FBI Releases Aerial Surveillance Video Of Refuge Occupier's Death The FBI said the video shows 54-year-old Robert "LaVoy" Finicum reaching for a handgun as police approach him. Finicum was shot and killed by Oregon State Police troopers.
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FBI Releases Aerial Surveillance Video Of Refuge Occupier's Death

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FBI Releases Aerial Surveillance Video Of Refuge Occupier's Death

FBI Releases Aerial Surveillance Video Of Refuge Occupier's Death

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STEVE INSKEEP, HOST:

There is plenty of debate about this week's shooting of a militant who had occupied a wildlife refuge in Oregon. Conspiracy theories have spread about that shooting, so now the FBI has released a video of the incident. It's aerial footage showing the death of Robert LaVoy Finicum. NPR's Kirk Siegler reports.

KIRK SIEGLER, BYLINE: Shortly after the Oregon state medical examiner confirmed it was Robert LaVoy Finicum, of Fredonia, Ariz., that was shot and killed, the FBI special agent in charge of Oregon, Greg Bretzing, addressed reporters in downtown Burns last night.

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GREG BRETZING: Actions have consequences. The FBI and Oregon State Police tried to effect these arrests peacefully.

SIEGLER: As the hushed room watched on two flat-screen monitors, Bretzing gave a play-by-play of the graphic aerial surveillance video of Tuesday's arrests of occupation leader Ammon Bundy and six others. After Bundy is apprehended, a second vehicle speeds away - a white pick-up driven by LaVoy Finicum. At one point, it stops, and one occupant surrenders.

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BRETZING: For a period of almost four minutes, while commands were being given, the occupants of that vehicle refused to comply with those commands.

SIEGLER: Finicum then sped off, attempting to blow through a nearby police checkpoint, but instead swerves into a snow bank, nearly hitting an FBI agent. He then jumps out of the truck with his hands up. Two Oregon state police approach him, guns drawn. A moment later, Finicum appears to be reaching toward his waist.

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BRETZING: There's a scene in the video. He makes a movement towards the inside right panel of his jacket, where there was located a loaded semiautomatic pistol.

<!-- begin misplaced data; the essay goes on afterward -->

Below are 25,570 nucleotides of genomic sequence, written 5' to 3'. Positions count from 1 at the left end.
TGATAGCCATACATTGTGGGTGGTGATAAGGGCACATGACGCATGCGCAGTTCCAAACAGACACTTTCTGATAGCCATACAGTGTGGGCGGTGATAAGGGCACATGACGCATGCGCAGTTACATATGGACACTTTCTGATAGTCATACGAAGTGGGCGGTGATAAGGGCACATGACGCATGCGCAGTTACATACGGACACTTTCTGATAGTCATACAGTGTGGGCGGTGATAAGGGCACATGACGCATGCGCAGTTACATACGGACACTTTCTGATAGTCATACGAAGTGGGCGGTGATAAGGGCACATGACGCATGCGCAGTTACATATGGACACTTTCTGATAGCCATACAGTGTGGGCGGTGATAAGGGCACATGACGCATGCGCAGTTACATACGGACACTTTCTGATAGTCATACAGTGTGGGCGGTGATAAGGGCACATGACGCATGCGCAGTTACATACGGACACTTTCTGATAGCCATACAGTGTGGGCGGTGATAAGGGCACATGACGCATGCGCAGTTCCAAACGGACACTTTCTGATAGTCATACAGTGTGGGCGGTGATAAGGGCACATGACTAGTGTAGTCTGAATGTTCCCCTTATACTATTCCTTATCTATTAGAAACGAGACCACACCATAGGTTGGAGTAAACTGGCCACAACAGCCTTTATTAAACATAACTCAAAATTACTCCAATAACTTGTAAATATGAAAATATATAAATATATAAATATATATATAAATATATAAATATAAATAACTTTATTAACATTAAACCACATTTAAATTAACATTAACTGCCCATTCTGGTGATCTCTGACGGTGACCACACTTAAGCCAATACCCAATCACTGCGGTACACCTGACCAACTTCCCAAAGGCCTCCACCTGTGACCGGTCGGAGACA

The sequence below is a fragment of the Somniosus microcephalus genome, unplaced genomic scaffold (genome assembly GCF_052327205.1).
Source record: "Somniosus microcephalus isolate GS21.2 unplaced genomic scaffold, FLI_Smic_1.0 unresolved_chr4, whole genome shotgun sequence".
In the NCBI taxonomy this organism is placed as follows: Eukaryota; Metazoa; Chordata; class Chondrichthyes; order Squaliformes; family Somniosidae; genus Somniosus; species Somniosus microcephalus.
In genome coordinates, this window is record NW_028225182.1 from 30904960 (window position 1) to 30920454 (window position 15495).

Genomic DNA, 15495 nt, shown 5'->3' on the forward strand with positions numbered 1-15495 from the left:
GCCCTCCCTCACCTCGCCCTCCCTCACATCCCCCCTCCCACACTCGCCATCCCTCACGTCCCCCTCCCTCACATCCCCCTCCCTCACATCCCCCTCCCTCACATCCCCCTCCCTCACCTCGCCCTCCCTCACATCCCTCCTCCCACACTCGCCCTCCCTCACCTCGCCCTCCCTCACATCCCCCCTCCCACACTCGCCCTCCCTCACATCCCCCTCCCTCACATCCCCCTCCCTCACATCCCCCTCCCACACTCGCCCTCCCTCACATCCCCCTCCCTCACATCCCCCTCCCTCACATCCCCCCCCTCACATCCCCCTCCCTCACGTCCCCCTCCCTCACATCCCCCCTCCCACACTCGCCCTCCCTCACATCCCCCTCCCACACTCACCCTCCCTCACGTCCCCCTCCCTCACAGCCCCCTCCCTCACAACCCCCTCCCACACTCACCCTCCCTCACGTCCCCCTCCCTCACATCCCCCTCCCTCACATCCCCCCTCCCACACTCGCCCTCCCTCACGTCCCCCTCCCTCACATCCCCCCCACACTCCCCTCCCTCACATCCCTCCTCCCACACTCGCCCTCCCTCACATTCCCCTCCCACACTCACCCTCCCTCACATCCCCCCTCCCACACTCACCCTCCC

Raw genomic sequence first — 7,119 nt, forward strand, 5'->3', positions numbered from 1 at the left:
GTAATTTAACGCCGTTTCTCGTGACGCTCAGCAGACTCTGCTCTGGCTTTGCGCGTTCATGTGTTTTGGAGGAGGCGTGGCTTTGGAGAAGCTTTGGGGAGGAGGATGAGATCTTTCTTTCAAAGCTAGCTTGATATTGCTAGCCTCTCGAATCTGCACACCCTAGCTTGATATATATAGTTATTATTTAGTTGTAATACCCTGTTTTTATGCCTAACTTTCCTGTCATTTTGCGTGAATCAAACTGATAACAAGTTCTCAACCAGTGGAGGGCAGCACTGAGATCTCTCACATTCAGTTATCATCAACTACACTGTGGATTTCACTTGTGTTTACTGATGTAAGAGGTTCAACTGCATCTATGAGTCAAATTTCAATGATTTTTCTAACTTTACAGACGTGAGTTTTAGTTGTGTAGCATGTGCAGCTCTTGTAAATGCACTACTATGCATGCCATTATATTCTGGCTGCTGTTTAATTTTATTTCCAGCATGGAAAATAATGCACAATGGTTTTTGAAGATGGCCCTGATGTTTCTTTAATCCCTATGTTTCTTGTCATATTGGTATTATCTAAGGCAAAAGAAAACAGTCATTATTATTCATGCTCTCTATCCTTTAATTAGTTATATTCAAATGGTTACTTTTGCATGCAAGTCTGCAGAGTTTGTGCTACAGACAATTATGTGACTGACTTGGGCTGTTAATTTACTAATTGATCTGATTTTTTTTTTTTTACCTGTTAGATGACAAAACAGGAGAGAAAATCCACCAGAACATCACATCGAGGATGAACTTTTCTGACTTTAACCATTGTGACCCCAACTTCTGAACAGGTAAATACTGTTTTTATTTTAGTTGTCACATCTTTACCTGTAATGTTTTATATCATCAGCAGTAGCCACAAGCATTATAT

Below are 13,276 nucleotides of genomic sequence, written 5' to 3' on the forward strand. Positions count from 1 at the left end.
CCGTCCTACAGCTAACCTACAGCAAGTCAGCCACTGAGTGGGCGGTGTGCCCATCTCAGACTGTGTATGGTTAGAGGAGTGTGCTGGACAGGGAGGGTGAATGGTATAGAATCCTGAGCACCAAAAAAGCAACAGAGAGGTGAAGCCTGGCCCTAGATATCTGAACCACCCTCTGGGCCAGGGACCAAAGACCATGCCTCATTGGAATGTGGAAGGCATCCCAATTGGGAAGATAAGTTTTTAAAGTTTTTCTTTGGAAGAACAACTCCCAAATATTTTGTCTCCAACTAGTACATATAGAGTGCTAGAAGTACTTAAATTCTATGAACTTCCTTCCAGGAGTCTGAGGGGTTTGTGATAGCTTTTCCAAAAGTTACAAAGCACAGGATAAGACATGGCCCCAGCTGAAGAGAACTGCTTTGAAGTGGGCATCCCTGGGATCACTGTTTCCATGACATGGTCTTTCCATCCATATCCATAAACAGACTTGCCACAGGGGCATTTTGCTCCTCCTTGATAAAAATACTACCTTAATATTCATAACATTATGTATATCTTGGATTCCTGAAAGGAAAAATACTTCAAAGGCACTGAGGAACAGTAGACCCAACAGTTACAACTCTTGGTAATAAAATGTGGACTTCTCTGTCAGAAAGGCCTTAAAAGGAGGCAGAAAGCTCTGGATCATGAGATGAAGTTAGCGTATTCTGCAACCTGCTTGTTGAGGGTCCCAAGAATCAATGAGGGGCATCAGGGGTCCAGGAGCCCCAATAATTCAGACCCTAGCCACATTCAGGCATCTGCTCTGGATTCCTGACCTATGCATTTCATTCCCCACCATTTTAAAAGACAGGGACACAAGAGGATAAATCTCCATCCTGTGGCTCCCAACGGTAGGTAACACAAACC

SIEGLER: Finicum is then shot and falls in the snow. The FBI says in addition to the handgun he carried, there were three other loaded weapons in the truck. Now, the circumstances around Finicum's death have been the source of speculation these last few days, especially among self-styled militia groups. Some have called on their members to convene here in Burns Saturday to protest the FBI. With a few militants still holed up out at the refuge, Bretzing again tried to reassure this anxious community that agents are working around the clock to negotiate a peaceful resolution.

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BRETZING: We know you want your town back. We know you want your community back. And we know you want this concluded as soon as possible.

SIEGLER: That press conference capped a dramatic couple of hours yesterday. For a brief moment, it had even appeared the occupation was nearing its conclusion. An FBI checkpoint was cleared and, without explanation, a few of us who happened to be there were able to start driving into the refuge - only to find a new makeshift checkpoint about a mile or so from the occupied buildings and a stern warning from an Oregon state trooper shouting through a megaphone.

UNIDENTIFIED MAN: Turn around. Go back to the West from the other side of the Orange Road sign. Go now.

SIEGLER: On this road, a shaken Barbara Berg said she had just left the refuge, where she had been trying to convince the remaining militants to leave, telling them it's not worth dying.

BARBARA BERG: It's not over. There's work to do. But this is not how to get it done.

SIEGLER: Berg, a sympathizer who came to the refuge from her home in Nevada, says the FBI let her stay these past few days within their perimeter in hopes she could negotiate with the occupiers.

BERG: I guess it's just all sinking, you know. I don't know. Maybe I can't help them anymore.

SIEGLER: Still, the chorus of calls to end the occupation, even from Ammon Bundy himself, continues to grow. Kirk Siegler, NPR News, Burns, Ore.

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